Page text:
Skip to content
| Blog

Can Using Wearables Improve Your Health?

Sarah Lehnert, M.D., C.A.Q., one of Summit Orthopedics’ sports medicine experts, digs into the issue of wearables and their effect on health.

You may have seen advertisements for wearables — Fitbits, Jawbones, and many other devices that you can wear around your wrist or arm to track how many steps you take or what your heart rate is during exercise. You may have considered buying one, or you may already own one. What does a sports medicine expert say about wearables? The answer may surprise you.

Wearables may not be the answer

“I’m not super in favor of wearables — they seem to me to be more of a fad. They can certainly be motivating when people first get them, but the data is showing that they are not as good at helping people stay motivated and sustain behavior change,” said Dr. Lehnert.

Many retrospective studies have shown that nine months or a year later, many people have not sustained the increased activity levels they had when they first started using a wearable.

“Data alone is not enough to motivate people over the long term,” Dr. Lehnert said. For example, the number of steps a person takes in a day does not necessarily have an impact on health. “The number of steps doesn’t matter as much as how hard your heart is working. You need to be exercising, raising your heart rate, in order to improve health,” Dr. Lehnert said.

Without context, the data a wearable provides is of limited value. “Wearables don’t replace coaching, lifestyle changes, and dietary changes,” Dr. Lehnert notes. However, using a wearable in combination with coaching — working with a dietitian, for example — can be helpful.

A simple idea to track health

So if wearables aren’t necessarily all they’re cracked up to be, what can a person do to get in shape? Dr. Lehnert has a simple solution — one that doesn’t cost a penny. It’s the rate of perceived exertion (RPE), a scale that a person can use to make sure they are working hard enough during an exercise session.

“You can find RPE scales with a simple online search. You can use those scales to rate your perceived exertion, and you want to try to maintain a certain RPE rate throughout your exercise,” Dr. Lehnert said. “This is an effective, simple tool — and it’s free.”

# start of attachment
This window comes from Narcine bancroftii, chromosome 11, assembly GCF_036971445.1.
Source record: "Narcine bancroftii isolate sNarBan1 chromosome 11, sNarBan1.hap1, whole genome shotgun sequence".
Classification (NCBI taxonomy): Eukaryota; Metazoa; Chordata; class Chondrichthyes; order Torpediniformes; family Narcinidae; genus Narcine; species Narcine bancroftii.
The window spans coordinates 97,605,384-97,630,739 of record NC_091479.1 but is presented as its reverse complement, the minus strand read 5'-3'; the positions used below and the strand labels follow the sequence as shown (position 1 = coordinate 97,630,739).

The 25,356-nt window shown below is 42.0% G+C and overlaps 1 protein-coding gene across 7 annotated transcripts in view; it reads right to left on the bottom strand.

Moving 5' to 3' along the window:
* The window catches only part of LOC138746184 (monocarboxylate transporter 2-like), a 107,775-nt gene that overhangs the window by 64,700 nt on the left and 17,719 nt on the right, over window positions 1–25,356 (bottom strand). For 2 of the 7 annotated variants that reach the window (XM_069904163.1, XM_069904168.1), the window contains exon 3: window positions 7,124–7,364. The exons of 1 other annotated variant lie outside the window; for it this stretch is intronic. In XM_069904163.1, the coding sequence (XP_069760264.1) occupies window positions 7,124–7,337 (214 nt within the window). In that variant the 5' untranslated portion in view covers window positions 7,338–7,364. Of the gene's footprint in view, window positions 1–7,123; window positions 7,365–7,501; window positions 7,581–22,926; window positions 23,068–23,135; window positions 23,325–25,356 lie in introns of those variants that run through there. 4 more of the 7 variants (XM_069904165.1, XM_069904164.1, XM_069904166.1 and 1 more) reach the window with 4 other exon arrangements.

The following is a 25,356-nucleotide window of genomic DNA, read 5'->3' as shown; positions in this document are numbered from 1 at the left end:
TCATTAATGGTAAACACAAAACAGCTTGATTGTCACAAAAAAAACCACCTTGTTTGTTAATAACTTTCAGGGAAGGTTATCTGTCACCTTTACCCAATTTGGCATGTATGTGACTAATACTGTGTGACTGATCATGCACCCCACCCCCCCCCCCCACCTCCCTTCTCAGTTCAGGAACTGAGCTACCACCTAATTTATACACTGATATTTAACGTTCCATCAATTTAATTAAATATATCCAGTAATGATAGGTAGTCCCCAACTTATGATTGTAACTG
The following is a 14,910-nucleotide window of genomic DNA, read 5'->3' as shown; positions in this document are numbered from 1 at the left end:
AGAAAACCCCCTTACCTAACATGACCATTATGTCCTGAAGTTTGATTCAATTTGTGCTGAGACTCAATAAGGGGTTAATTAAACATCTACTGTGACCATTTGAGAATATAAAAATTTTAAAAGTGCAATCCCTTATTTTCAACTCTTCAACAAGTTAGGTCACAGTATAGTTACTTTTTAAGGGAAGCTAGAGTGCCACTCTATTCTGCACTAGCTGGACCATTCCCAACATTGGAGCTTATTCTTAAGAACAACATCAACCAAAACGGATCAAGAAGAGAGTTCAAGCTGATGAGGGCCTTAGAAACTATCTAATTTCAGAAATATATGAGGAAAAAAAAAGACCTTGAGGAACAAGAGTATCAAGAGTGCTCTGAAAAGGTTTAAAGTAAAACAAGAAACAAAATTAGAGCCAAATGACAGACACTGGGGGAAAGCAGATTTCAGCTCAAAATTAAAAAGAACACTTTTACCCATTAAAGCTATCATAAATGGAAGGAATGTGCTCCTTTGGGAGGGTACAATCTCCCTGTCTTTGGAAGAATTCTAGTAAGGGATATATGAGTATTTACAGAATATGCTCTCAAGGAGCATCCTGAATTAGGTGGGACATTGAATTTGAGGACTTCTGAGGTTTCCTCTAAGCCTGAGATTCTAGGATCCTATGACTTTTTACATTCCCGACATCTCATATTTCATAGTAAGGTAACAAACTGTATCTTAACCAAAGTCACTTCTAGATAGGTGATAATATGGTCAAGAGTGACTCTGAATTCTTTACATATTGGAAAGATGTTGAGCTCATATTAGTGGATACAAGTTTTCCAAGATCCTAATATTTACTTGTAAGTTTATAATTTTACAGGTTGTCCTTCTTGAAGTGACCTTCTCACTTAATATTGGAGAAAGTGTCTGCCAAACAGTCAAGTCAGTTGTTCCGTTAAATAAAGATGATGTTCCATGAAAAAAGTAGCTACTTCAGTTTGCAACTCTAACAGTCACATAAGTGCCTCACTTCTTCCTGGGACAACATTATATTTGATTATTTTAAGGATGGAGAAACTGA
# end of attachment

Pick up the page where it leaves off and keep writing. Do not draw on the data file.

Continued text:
With the money you save by not buying a wearable, Dr. Lehnert said, you can have an expert consultation with a dietitian or personal trainer. That’s a recipe for success.

Summit Orthopedics offers comprehensive sports medicine expertise

From Olympians to pro athletes to kids in youth sports and those that just want to be more active—Summit Orthopedics delivers expert care by fellowship-trained sports medicine physicians. If you are recently injured or concerned about ongoing pain, Summit Orthopedics sports medicine specialists have the expertise to evaluate your discomfort and develop a plan to quickly and safely help you get back to being active.

 Start your journey to stronger, healthier athletic condition. Find your sports medicine expert, request an appointment online, or call us at (651) 968–5201 to schedule a sports medicine consultation.

 Summit has convenient locations across the Minneapolis-St. Paul metro area, serving Minnesota and western Wisconsin. We have state-of-the-art centers for comprehensive orthopedic care in Eagan, MNPlymouth, MN, Vadnais Heights, MN, and Woodbury, MN, as well as several additional community clinics.

More resources for you: